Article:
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Abuse or unintended overdose (OD) of opiates and heroin may result in prehospital and emergency department (ED) care. Prehospital naloxone use has been suggested as a surrogate marker of community opiate ODs. The study objective was to verify externally whether prehospital naloxone use is a surrogate marker of community opiate ODs by comparing Emergency Medical Services (EMS) naloxone administration records to an independent database of ED visits for opiate and heroin ODs in the same community.
A retrospective chart review of prehospital and ED data from July 2009 through June 2013 was conducted. Prehospital naloxone administration data obtained from the electronic medical records (EMRs) of a large private EMS provider serving a metropolitan area were considered a surrogate marker for suspected opiate OD. Comparison data were obtained from the regional trauma/psychiatric ED that receives the majority of the OD patients. The ED maintains a de-identified database of narcotic-related visits for surveillance of narcotic use in the metropolitan area. The ED database was queried for ODs associated with opiates or heroin. Cross-correlation analysis was used to test if prehospital naloxone administration was independent of ED visits for opiate/heroin ODs.
Naloxone was administered during 1,812 prehospital patient encounters, and 1,294 ED visits for opiate/heroin ODs were identified. The distribution of patients in the prehospital and ED datasets did not differ by gender, but it did differ by race and age. The frequency of naloxone administration by prehospital providers varied directly with the frequency of ED visits for opiate/heroin ODs. A monthly increase of two ED visits for opiate-related ODs was associated with an increase in one prehospital naloxone administration (cross-correlation coefficient [CCF]=0.44; P=.0021). A monthly increase of 100 ED visits for heroin-related ODs was associated with an increase in 94 prehospital naloxone administrations (CCF=0.46; P=.0012).
Frequency of naloxone administration by EMS providers in the prehospital setting varied directly with frequency of opiate/heroin OD-related ED visits. The data correlated both for short-term frequency and longer term trends of use. However, there was a marked difference in demographic data suggesting neither data source alone should be relied upon to determine which populations are at risk within the community.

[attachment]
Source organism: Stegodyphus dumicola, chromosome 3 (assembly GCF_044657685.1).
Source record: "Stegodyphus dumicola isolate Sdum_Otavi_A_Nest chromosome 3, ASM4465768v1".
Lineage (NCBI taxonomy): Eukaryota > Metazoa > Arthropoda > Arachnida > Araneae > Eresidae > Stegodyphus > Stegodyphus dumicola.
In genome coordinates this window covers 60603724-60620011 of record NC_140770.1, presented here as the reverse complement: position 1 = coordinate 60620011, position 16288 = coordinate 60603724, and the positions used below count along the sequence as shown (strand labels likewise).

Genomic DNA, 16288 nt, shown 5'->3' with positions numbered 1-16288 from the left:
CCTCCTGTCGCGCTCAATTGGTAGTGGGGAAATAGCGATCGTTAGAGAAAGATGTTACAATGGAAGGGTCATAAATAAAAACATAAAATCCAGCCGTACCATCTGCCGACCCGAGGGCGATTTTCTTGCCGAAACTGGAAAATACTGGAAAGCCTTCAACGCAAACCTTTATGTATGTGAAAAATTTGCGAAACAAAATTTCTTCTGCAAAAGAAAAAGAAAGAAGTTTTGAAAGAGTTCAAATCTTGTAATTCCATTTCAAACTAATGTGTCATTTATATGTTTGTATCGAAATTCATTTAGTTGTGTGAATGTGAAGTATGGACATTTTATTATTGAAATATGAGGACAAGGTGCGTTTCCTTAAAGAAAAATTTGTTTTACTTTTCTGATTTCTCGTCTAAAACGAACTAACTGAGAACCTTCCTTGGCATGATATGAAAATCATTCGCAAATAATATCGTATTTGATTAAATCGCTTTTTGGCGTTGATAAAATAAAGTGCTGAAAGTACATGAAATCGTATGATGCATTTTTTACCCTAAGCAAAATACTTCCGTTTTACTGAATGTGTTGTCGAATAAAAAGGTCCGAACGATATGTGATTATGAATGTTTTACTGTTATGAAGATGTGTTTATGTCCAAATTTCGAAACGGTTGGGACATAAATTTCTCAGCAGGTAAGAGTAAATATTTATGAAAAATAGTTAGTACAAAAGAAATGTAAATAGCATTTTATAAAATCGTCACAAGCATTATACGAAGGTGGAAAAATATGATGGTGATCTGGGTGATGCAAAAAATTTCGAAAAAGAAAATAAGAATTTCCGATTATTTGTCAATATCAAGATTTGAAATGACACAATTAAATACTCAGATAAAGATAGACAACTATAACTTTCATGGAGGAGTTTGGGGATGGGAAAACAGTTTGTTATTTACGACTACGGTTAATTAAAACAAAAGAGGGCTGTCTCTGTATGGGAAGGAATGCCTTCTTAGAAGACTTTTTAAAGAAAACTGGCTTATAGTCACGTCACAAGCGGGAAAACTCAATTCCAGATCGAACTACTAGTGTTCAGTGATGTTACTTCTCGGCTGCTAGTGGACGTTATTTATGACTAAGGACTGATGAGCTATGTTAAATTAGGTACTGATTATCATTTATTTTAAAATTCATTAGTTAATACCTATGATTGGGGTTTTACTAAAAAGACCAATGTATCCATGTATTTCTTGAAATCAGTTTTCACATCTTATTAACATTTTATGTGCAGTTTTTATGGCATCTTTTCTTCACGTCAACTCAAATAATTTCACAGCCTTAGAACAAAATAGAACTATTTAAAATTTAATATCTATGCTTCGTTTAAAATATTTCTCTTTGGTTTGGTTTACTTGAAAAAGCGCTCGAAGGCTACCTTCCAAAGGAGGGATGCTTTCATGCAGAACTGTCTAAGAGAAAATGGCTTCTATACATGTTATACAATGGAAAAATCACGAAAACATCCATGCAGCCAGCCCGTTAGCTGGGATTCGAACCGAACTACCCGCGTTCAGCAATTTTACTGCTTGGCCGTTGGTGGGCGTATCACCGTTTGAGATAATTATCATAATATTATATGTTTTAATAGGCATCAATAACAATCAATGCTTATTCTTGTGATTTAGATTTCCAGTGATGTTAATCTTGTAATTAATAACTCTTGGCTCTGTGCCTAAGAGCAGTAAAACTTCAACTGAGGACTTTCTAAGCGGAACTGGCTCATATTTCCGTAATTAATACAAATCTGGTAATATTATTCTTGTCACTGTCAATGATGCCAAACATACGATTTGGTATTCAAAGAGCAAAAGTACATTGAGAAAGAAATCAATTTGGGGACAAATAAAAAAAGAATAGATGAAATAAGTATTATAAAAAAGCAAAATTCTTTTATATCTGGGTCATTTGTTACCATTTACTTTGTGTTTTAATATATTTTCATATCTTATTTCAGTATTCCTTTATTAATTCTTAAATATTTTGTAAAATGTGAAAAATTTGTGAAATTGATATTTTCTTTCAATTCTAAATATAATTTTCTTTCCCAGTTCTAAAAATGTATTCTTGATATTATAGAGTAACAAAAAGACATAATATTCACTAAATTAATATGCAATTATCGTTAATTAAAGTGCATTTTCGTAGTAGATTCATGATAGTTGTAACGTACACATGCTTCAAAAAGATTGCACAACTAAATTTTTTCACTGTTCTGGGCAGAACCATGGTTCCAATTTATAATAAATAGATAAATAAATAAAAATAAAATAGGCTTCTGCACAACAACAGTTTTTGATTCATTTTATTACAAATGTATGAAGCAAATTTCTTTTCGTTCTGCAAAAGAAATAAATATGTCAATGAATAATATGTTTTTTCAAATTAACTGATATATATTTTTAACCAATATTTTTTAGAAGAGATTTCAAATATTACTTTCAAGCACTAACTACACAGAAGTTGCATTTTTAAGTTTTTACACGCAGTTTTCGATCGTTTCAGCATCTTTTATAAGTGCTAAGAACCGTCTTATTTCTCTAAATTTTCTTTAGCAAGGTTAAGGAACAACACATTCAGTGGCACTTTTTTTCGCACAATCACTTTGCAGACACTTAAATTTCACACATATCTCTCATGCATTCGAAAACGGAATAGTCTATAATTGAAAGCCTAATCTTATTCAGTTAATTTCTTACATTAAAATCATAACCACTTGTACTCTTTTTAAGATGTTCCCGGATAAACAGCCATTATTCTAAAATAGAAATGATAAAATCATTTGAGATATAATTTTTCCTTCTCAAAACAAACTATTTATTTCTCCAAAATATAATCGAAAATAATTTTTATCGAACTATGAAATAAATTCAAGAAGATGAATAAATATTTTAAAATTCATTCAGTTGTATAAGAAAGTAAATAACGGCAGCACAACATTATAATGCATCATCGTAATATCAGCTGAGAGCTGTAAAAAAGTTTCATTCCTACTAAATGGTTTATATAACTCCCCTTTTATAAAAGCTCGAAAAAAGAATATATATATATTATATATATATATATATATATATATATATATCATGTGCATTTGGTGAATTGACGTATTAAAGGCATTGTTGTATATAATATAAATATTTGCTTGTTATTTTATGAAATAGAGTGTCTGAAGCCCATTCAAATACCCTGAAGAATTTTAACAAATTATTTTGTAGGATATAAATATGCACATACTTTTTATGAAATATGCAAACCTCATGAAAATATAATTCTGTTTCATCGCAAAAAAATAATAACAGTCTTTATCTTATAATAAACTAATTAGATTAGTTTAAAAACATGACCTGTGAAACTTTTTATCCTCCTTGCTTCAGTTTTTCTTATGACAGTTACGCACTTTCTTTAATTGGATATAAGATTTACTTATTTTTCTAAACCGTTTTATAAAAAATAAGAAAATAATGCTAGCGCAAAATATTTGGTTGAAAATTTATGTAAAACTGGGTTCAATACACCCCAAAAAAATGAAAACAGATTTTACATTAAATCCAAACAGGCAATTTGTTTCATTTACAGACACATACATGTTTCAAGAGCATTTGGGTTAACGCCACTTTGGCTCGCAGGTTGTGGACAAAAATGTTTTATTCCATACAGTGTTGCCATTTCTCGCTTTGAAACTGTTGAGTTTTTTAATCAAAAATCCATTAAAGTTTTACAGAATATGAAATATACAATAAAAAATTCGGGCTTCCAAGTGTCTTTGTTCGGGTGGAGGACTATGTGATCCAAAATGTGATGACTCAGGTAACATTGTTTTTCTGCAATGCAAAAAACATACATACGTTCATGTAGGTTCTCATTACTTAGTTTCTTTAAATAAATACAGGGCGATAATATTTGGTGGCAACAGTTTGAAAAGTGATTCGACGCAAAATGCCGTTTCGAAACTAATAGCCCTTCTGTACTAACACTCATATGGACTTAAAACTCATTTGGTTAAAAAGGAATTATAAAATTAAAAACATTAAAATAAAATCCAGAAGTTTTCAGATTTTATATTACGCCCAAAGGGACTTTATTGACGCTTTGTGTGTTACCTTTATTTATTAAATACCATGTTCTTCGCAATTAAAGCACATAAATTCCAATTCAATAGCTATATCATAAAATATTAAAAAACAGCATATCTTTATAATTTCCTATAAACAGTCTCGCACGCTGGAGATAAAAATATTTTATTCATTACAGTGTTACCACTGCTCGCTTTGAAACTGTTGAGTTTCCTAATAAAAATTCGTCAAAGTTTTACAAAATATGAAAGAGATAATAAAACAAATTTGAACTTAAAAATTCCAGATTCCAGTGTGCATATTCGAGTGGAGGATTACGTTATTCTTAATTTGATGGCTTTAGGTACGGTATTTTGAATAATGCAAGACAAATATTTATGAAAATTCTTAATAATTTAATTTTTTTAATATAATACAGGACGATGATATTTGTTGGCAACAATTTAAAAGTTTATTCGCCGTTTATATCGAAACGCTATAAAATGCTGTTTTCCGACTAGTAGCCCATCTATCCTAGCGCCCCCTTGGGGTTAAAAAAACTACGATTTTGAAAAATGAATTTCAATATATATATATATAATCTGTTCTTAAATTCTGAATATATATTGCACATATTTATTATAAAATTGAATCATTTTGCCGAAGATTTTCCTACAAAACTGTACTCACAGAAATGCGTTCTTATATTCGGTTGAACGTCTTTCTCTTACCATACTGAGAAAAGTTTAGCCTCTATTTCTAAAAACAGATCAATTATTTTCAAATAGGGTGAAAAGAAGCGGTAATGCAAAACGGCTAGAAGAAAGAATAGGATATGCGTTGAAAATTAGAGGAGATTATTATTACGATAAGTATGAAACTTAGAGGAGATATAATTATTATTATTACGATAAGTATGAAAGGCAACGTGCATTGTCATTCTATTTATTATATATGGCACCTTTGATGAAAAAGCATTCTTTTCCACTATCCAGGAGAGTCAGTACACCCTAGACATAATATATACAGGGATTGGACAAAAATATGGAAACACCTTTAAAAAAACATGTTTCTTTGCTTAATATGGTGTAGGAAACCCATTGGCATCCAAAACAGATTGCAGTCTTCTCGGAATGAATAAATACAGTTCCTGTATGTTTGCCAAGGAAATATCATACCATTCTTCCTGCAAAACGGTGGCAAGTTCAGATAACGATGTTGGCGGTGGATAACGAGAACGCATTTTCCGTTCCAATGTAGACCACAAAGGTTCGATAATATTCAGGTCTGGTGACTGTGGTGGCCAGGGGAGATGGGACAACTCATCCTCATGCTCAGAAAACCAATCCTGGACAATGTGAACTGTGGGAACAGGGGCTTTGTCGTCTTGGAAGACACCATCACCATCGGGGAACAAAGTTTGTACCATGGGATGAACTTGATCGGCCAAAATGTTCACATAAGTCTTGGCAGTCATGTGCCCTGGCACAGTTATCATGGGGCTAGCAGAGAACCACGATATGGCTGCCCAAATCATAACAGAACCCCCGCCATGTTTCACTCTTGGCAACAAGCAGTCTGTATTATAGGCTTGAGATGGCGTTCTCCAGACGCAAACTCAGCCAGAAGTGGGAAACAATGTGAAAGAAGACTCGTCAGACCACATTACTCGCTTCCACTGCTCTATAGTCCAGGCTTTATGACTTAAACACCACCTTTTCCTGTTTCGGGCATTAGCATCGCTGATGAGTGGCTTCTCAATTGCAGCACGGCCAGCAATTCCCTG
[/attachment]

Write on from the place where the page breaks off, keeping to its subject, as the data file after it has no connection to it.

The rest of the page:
LindstromHA, ClemencyBM, SnyderR, ConsiglioJD, MayPR, MoscatiRM. Prehospital Naloxone Administration as a Public Health Surveillance Tool: A Retrospective Validation Study. Prehosp Disaster Med. 2015;30(4):1–5.
The effectiveness of a tiered emergency medical services system often hinges upon the ability of initial care providers with little or no formal training to identify emergent patient needs and determine the best means to meet those needs.
To determine if out-of-hospital emergency care providers consistently make appropriate triage, transportation, and destination decisions; and to determine if experience and training have an effect on these decisions.
A survey consisting of 14 patient-care scenarios was administered to certified and non-certified out-of-hospital emergency-care providers (n = 311) from 20 randomly selected EMS agencies. These agencies were part of EMS systems that utilize one, two, and three tiered responses by ambulance and fire-based commercial, municipal, and volunteer agencies. Participants were asked to select the most appropriate mode of transport and destination facility using the assumption that they had responded to each scenario in a basic life support ambulance. Answers included transporting the patient to various receiving facilities or requesting a more advanced-level unit to respond to the scene. Transport times to receiving facilities and estimated times of arrival for advanced-level units were provided with each choice. Eight emergency physicians unanimously had agreed upon the most appropriate answer for each scenario. A two-tailed t-test was used to compare the scores of the certified and non-certified groups; and Spearman's Correlation Coefficients were used to test the effects of experience and training.
Non-certified providers (n = 108) had a mean score of 32.6% or 4.6 (SD = 1.84) correct answers; certified providers (n = 203) had a mean score of 41.1% or 5.76 (SD = 2.12) correct answers (p < 0.000001). Spearman's Correlation Coefficients were: 1) individual provider level - (0.3978); 2) agency provider level - (0.2741); 3) hours workea per week - (0.2505); 4) years in EMS - (- 0.0821); 5) commercial or volunteer provider - (0.2398); 6) agency call volume - (0.2012); 7) agency location - (0.0685), and 8) transporting versus non-transporting agency - (0.2523).
A need exists for further education of out-of-hospital emergency care providers with respect to triage, transportation, and destination decisions. Provider experience and level of certification do not appear to affect these critical patient-care decisions.
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